It has only been one week since my last blog post, but I feel overwhelmed in experiences and thoughts. This week has been the first time since being in Korea that I feel truly like I am living in Korea. For the last 6-weeks in Orientation I was lucky to learn about Korean culture, prepare to be a teacher, and meet amazing friends, but during that time I was in limbo. I was enclosed in an American bubble and I am can’t lie, I liked it. But I can confidently say the bubble has been popped and I am enjoying the challenges of exploring a new culture.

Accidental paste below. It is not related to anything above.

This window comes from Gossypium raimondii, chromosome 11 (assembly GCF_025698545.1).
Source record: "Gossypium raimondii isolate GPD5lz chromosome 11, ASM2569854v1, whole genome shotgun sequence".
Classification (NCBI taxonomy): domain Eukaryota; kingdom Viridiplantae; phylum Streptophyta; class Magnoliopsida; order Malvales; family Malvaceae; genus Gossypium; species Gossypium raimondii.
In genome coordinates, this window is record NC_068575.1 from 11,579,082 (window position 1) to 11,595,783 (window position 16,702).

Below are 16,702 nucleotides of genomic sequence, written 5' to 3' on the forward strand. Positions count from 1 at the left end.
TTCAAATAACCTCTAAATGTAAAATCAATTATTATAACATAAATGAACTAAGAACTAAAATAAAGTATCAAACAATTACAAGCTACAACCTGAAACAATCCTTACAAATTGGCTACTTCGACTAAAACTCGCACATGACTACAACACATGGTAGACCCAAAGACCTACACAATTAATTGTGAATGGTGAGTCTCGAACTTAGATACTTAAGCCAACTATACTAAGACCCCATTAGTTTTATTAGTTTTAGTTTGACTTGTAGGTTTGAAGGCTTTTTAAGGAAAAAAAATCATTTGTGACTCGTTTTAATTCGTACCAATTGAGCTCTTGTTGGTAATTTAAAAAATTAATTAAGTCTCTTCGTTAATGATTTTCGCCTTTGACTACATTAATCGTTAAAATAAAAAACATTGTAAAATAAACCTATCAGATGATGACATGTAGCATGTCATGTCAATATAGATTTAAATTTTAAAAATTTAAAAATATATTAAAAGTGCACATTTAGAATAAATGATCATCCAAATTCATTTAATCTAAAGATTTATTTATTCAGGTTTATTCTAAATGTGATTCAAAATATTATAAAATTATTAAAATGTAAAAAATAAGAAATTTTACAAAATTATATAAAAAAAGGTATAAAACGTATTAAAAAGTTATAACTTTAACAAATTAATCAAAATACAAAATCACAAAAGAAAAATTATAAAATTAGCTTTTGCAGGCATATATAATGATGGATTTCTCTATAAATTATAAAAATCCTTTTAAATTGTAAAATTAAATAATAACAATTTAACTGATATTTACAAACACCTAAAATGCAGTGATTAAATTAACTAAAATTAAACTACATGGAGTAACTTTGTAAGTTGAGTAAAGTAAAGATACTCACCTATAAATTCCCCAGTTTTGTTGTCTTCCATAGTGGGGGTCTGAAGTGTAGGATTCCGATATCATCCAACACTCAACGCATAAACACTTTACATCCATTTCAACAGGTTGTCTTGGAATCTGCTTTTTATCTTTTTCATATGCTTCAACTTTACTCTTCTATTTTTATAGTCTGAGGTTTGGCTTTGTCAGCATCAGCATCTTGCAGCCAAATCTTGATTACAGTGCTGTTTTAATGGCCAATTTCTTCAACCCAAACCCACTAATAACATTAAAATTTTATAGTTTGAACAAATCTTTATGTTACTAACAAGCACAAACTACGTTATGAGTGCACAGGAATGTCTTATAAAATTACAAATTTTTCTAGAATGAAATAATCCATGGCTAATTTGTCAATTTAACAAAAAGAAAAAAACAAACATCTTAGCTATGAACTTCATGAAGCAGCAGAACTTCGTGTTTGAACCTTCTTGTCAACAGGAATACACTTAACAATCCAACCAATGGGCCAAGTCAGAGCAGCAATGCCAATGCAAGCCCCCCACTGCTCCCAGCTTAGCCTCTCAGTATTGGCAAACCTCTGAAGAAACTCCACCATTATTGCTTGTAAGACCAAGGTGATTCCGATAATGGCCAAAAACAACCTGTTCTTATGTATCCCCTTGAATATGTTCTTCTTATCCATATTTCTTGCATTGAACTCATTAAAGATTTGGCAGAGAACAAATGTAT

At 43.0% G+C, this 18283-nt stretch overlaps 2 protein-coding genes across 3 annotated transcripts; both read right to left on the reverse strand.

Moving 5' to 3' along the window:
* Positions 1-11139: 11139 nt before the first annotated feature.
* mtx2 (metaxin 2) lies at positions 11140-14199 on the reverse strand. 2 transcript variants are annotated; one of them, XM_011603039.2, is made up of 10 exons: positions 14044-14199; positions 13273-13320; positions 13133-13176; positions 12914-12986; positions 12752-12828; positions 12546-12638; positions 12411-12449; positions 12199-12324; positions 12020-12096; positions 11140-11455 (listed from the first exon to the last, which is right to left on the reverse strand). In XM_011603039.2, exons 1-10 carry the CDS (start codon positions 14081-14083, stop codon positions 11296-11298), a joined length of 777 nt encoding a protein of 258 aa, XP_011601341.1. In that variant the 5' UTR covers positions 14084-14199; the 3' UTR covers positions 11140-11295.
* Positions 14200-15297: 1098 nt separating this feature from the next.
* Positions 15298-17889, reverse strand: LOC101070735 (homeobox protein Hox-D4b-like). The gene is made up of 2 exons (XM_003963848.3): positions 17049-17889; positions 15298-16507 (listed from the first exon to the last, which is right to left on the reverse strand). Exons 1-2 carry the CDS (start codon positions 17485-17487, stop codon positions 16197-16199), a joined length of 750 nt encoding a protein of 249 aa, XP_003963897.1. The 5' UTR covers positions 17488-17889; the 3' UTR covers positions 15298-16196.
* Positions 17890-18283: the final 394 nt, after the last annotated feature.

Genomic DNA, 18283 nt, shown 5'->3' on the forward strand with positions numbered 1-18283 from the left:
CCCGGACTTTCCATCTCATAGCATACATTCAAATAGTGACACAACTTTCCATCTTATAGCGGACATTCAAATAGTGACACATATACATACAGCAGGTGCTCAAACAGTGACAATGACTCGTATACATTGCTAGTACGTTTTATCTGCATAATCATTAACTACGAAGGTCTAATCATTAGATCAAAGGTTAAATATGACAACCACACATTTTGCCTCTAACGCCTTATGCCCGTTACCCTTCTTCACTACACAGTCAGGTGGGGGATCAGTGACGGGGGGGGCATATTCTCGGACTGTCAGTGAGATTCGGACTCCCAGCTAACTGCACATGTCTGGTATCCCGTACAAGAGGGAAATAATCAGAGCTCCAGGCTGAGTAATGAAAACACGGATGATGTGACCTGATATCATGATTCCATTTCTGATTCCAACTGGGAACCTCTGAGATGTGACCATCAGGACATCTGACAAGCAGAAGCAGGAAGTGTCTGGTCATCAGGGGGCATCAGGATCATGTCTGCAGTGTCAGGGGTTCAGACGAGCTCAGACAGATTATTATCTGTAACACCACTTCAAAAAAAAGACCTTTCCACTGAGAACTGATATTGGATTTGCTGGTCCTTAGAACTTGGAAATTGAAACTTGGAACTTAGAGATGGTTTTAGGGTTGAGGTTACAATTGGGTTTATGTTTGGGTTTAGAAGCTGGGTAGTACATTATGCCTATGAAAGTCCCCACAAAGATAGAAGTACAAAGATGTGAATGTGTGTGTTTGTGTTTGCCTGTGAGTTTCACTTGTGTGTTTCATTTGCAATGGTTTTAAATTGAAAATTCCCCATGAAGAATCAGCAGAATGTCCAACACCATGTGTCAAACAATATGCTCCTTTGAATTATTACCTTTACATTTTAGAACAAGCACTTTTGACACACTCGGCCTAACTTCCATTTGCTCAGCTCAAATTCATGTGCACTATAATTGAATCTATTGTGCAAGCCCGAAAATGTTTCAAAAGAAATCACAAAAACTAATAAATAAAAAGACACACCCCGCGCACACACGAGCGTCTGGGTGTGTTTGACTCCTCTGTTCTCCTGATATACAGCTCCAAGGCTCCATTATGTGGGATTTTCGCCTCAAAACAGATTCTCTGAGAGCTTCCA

Last weekend my host family and I traveled to Jeonju. Before I knew my destination and our plans, I asked my family on Thursday if we had weekend plans. They mentioned we will be meeting some of my host-mom’s college friends and potentially go hiking. I asked where and what day just to get an idea. They said or what I heard them say was “We’d be heading to Gwangju on Sunday.” Gwangju is about 40 minutes away and is a major city. It sounded like a great first weekend together. And on the inside I was commencing my happy dance because that meant my Saturday was a do nothing, lazy day. Now as you can guess I misheard the city name, but what this weekend also turned out to be was more than just a day trip. It was Saturday afternoon and I was in full mathew lazy mood when we all came together for lunch. The lunch was delicious – all the food my host mom has made has been wonderful and thankfully not to spicy. By the end of the meal, my host-dad turns to me and says we are leaving in 20 minutes. I have a somewhat confused expression on my face, but I grin and say okay. I go to my room to change into everyday clothes and when I come out I notice a suitcase. I try and ask if there is anything specific I should bring, but I didn’t get a real answer. I decide to bring along my backpack and throw a change a clothes in, just in case. I am glad I did because it turned out we weren’t going to visit my host-mom’s friends Saturday and we were sleeping over at their apartment. Despite the miscommunication, it was a great weekend and I was able to roll with the changes. Jeonju is known for their Hanok Village, which is a traditional old-style Korean village and their Jeondong Catholic Church. During our time here we never entered the Hanok Village, but we walk along the crowded street and enjoyed the sweet smells stemming from the number of food vendors cooking fatty pork and selling fruits. While walking we ran into my host dad’s co-worker and his family. They greeted me with such welcome and excitement. I am continuously thankful for the love and friendliness of most Koreans. (I did run into some Koreans who don’t like the sound of English and hate being around foreigners … saying all this in Korean so I was completely unaware, but my friend could understand. Nonetheless, this reaction has been very rare so far.) Enjoying walking around, my host-dad and I grabbed a pre-dinner beer and built some Jeung (장), which in Korean is said to mean we coexist, but in an English translation it is best understood as a connection.